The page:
Russia’s notorious mercenary organization known as the Wagner Group once again made global headlines after its leader, Yevgeny Prigozhin led a mutiny against the Kremlin over the weekend in apparent retaliation for the treatment of his contract fighters.
While the mutiny came to an end before Prigozhin reached Moscow due to an ambiguous deal struck by Belarusian President Alexander Lukashenko – who granted safe haven to the Wagner leader and his forces – it remains unclear what will happen to the mercenary troops doing Russian President Vladimir Putin’s bidding in places like Africa and the Middle East.
Putin allegedly agreed to drop the criminal case against Prigozhin by Moscow’s Federal Security Services (FSB), first opened Saturday morning, in exchange for his exile from Russia.
But reporting by Russian media outlets Monday suggested the case has not yet been dropped and speculation has mounted over Prigozhin’s whereabouts, his security and the future of his mercenary group – which Putin has relied on to carry out objectives that Moscow does not want its military linked to.
The Russian government has denied any connection with the private military company (PMC) despite numerous U.N.-level reports showing that Wagner forces have been used to pursue Russian interests abroad – a claim that was further dismantled by Prigozhin who repeatedly accused the Russian Ministry of Defense of not providing his forces with adequate arms in Ukraine.
African nations like the Central African Republic (CAR) and Mali, who’s close ties with Putin have become a top priority in the geopolitical sphere, have previously claimed that the controversial mercenary group accused of human rights abuses was not working within their borders and instead suggested their militaries had agreements with the Kremlin.
But Prigozhin’s recent devotional shift has left leaders from these nations questioning how the severed relations between the Wagner chief and Putin could affect their security at home.
“The Africans are asking the same questions we are, trying to understand what the implications are for what happened over the weekend,” Cameron Hudson, a senior associate in the Africa Program at the Center for Strategic and International Studies (CSIS) told Fox News Digital. “Those countries where Wagner is present, they need both Wagner and Putin.”
Hudson explained that while Moscow outwardly distances itself from the mercenary group, the security they both provide to African leadership is one and the same to these nations.
Wagner is believed to operate not only in Ukraine and Syria but throughout Africa with some 10,000 troops spread out across Angola, CAR, Guinea-Bissau, Guinea, Madagascar, Libya, Mali, Mozambique, Sudan, Zimbabwe and possibly Eritrea.
Using Wagner forces has proven controversial for the nations that have allowed them to operate within their borders, but it has also come with the powerful backing of Russia, which sits as permanent member of the United Nation’s Security Council.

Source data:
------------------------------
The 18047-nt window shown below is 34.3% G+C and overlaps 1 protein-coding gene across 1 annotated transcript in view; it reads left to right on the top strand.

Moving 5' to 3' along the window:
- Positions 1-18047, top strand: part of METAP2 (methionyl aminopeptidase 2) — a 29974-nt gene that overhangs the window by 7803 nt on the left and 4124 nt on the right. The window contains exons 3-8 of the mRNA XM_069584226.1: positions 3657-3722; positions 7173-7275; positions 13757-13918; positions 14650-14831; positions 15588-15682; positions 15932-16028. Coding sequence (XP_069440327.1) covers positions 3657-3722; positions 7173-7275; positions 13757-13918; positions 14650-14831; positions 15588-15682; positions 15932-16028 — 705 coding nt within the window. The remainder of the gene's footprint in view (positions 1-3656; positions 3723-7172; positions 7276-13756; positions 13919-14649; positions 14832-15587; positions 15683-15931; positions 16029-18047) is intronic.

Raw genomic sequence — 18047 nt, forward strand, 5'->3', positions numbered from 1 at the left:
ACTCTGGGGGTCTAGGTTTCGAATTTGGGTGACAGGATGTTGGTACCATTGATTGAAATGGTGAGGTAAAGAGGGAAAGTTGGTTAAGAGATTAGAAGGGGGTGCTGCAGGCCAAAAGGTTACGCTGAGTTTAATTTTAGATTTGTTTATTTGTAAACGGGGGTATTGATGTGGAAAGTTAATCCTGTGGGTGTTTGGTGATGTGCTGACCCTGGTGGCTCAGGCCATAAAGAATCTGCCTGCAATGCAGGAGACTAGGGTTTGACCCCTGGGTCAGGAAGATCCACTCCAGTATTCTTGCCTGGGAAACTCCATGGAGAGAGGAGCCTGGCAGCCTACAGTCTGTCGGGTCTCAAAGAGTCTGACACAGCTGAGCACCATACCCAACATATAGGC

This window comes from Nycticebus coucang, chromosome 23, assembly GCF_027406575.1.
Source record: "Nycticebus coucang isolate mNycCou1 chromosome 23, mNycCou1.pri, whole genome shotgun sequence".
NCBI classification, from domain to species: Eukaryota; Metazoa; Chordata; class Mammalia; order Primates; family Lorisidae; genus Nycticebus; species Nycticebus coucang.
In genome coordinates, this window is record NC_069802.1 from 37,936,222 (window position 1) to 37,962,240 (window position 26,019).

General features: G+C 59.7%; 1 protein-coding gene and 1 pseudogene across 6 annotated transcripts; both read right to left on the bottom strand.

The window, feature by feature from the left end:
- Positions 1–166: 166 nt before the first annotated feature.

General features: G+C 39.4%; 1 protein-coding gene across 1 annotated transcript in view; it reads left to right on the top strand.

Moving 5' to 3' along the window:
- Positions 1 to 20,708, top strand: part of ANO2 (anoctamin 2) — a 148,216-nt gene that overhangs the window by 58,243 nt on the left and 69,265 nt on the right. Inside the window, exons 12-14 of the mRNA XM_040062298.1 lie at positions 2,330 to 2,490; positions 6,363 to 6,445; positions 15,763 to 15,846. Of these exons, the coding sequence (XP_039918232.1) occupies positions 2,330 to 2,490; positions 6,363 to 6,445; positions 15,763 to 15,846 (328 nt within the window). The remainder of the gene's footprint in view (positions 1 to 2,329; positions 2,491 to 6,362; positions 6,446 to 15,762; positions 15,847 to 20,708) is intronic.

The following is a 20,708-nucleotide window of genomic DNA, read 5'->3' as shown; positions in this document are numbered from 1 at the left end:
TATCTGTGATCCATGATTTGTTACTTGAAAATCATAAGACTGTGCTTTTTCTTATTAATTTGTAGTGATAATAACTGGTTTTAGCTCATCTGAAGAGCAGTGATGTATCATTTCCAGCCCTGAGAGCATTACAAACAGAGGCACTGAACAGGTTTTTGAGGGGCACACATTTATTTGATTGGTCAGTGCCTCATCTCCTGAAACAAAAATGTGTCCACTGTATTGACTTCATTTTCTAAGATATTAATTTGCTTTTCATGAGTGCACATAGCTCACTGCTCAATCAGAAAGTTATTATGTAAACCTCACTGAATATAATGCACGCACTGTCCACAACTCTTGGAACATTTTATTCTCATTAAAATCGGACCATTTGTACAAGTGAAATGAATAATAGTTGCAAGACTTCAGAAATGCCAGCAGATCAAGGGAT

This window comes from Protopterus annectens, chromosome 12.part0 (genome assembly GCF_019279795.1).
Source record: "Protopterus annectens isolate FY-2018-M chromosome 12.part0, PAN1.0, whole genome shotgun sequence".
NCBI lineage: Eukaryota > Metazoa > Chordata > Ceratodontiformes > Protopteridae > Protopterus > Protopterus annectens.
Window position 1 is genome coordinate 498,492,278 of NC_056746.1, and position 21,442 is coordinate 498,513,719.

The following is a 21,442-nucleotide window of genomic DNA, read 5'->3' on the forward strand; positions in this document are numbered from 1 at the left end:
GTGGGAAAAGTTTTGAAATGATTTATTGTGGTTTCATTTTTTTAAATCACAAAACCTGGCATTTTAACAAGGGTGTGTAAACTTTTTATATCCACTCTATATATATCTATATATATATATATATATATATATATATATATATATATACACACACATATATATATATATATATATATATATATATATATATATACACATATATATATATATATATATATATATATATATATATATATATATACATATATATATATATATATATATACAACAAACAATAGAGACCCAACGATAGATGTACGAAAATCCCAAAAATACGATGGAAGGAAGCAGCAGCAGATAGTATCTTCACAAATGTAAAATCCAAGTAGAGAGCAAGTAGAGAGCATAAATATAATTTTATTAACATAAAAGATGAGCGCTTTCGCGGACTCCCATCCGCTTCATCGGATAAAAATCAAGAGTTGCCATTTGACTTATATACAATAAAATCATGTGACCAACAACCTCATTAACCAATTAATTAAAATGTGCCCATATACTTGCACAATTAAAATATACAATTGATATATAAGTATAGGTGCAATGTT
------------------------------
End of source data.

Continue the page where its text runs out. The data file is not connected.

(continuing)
This geopolitical support was witnessed this month when Russia backed Mali’s efforts to end a decade-long U.N. peacekeeping mission formed in an attempt to counter the rise in Islamic extremism.
In an address to the U.N. Security Council, Mali’s foreign minister accused the mission of becoming “a part of the problem in fueling intercommunal tensions.”
But despite accusations of human rights abuses and provocations levied against Wagner mercenaries, they have been allowed to stay and assist Mali’s military aims.
This relationship is indicative of Wagner’s presence across Africa and has put these nations in a precarious diplomatic position.
“They need Putin for the kind of high-level political cover that he can give them in New York and globally,” Hudson said. “And they need the day-to-day security services that Wagner is providing.”
The expert explained that if Russia is able to find a way to successfully take over Wagner’s operations, it could prove beneficial for Moscow and its African allies, but the Kremlin’s ability to do this remains questionable.
“I’m assuming this isn’t over,” Hudson continued in reference to the Wagner-Putin controversy. “Wagner serves a function for Moscow that it doesn’t have right now. Wagner has built relationships, it’s built a network of businesses both official and unofficial.
“So, I think the question is if Prigozhin were to be replaced or removed, could the Kremlin co-opt Wagner?” he said.
One Wagner expert said this dilemma has actually granted Prigozhin the upper hand when it comes to ensuring Putin’s interest in Africa remain safeguarded.
Oleksandr Kovalenko, a military supervisor of the Information Resistance group in Ukraine, which began countering propaganda following Russia’s 2014 invasion of the Crimean Peninsula, explained that Wagner operations are not merely a business where security services are carried out in exchange for cash.
The Kremlin and Putin have a long-term interest in Russia’s ability to not only gain access to natural resources available across Africa but to gain influence particularly as relations with the West have collapsed after Russia’s invasion of Ukraine last year.
“For Russia, control over its external ‘colonies’ is very important,” Kovalenko said. “Therefore, the Wagnerites will not be taken away [from Africa] or replaced by any other groups. The Russian authorities do not have [another] private military company that could replace the Wagnerites in Africa.”
“Prigozhin has a monopoly in this matter,” he added.
Putin’s greatest hurdle, when it comes to not only handling Russia’s top mercenary network but its global reach, is in figuring out how to deal with its leader.
A predicament for which Kovalenko argued that “the Russian leadership has no answer.”